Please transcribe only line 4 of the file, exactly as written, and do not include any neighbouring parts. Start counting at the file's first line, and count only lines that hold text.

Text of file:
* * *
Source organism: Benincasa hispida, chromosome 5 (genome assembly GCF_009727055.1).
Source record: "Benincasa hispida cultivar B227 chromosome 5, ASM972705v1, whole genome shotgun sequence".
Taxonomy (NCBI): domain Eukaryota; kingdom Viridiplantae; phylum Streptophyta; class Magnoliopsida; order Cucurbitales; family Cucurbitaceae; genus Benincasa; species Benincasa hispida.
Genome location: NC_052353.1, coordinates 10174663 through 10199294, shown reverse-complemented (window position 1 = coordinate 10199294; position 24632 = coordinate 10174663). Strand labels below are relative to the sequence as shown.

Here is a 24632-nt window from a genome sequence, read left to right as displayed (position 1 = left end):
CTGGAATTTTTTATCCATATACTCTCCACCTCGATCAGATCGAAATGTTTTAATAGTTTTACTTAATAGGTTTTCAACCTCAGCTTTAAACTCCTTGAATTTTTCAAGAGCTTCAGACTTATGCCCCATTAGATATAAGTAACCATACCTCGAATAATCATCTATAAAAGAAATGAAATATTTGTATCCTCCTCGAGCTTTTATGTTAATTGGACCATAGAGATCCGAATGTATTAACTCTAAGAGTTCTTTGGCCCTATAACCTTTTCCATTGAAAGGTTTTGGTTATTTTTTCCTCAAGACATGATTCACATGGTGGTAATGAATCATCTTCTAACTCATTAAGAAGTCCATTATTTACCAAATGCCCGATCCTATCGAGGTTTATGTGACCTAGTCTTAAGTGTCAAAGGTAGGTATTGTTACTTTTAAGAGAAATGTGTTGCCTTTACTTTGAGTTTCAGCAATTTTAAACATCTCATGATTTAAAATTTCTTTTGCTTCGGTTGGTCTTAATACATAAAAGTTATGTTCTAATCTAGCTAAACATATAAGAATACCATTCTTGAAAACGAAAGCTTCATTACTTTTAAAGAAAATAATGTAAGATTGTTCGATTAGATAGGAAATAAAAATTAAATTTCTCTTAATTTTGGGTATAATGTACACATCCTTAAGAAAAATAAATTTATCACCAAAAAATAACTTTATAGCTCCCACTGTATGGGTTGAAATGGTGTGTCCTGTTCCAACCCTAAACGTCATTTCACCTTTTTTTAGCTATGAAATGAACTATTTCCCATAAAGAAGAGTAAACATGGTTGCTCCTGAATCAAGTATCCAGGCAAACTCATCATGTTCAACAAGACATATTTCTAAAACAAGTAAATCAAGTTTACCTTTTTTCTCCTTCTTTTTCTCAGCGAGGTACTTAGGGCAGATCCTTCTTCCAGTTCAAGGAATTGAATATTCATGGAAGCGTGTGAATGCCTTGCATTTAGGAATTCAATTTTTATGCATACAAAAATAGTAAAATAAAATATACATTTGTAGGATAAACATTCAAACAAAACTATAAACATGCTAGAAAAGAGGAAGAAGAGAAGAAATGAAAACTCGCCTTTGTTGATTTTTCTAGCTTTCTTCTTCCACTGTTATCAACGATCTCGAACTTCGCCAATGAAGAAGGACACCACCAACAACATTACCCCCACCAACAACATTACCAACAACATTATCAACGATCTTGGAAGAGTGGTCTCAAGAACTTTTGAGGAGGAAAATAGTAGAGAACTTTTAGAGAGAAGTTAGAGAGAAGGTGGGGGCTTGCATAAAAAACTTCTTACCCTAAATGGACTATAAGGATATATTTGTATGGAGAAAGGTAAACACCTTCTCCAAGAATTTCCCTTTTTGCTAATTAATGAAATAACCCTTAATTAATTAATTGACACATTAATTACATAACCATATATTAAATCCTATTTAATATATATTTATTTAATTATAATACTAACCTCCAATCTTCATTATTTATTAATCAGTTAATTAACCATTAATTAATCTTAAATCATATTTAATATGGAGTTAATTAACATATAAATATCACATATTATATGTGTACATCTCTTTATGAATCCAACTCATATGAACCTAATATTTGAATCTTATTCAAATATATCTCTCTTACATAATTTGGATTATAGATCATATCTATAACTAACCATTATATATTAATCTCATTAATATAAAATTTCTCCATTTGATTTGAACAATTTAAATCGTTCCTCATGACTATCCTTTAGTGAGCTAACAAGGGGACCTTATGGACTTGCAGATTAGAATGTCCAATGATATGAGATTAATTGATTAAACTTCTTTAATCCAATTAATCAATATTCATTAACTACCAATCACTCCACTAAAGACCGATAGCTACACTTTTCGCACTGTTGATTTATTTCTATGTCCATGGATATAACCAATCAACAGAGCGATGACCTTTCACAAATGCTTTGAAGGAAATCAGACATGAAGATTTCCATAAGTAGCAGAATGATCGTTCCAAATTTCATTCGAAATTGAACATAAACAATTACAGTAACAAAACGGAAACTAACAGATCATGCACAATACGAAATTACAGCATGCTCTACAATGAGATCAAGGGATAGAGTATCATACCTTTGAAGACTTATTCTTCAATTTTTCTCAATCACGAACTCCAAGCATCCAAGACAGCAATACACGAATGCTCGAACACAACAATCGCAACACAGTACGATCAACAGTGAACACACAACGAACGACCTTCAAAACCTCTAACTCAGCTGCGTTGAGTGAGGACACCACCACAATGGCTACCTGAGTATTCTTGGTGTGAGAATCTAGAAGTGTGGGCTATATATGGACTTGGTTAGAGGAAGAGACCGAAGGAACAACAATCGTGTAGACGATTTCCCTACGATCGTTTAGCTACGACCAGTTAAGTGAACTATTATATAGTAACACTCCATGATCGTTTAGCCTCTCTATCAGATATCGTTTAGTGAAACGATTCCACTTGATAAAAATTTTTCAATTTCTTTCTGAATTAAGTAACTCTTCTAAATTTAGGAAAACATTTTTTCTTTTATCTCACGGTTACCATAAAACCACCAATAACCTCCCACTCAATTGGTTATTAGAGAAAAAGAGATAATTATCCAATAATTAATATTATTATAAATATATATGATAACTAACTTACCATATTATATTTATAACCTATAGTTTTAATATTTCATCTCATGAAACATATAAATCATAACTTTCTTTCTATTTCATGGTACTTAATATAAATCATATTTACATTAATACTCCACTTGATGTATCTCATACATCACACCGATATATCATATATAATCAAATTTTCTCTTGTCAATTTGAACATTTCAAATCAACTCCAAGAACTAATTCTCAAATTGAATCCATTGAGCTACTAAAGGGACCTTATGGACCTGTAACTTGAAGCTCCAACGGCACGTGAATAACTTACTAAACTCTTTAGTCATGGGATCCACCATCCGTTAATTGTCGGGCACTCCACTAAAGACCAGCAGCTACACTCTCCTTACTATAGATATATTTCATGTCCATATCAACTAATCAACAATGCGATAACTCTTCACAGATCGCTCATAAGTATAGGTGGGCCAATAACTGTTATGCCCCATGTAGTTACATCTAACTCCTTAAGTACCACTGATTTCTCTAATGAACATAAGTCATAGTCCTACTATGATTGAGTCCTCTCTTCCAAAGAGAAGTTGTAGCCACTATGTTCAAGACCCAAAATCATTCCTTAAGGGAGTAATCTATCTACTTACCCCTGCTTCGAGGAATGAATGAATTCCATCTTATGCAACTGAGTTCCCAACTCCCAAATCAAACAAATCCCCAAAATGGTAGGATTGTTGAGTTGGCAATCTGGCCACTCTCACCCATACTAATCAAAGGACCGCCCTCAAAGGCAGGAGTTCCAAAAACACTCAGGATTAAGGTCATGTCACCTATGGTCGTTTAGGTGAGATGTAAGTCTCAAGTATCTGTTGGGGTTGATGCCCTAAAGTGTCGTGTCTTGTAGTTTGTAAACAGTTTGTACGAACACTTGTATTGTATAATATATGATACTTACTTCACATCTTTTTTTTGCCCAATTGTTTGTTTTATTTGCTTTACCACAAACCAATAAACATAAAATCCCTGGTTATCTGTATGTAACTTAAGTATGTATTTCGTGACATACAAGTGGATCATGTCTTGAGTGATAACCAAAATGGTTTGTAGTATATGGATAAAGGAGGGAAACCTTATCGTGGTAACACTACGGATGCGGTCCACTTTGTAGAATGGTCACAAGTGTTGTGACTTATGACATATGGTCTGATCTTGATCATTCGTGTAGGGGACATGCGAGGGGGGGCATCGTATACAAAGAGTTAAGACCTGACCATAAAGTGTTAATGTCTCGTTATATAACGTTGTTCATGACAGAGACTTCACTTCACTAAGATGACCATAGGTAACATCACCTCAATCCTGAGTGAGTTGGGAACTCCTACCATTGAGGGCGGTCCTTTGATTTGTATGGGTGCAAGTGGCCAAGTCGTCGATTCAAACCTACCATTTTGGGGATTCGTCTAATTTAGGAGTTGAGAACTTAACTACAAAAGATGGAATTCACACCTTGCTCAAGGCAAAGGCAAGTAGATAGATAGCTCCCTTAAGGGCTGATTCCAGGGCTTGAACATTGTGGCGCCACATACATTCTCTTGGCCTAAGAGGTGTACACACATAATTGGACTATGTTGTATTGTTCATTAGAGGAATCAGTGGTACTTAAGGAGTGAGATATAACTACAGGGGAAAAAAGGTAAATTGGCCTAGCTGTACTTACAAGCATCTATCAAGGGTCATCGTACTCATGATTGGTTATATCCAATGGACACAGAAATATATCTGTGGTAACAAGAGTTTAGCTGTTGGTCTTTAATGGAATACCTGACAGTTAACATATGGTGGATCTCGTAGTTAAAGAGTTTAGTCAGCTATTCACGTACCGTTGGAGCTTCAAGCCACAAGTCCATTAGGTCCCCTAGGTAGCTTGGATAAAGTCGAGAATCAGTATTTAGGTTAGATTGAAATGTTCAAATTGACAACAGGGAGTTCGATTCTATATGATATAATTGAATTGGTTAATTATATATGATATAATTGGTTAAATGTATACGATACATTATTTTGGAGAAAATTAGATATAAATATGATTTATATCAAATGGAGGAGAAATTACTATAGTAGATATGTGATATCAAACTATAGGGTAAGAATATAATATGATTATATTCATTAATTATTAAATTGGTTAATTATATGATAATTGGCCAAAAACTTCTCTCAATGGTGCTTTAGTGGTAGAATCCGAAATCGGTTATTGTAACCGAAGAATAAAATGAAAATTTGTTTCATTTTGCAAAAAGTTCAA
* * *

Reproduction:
Genome location: NC_052353.1, coordinates 10174663 through 10199294, shown reverse-complemented (window position 1 = coordinate 10199294; position 24632 = coordinate 10174663). Strand labels below are relative to the sequence as shown.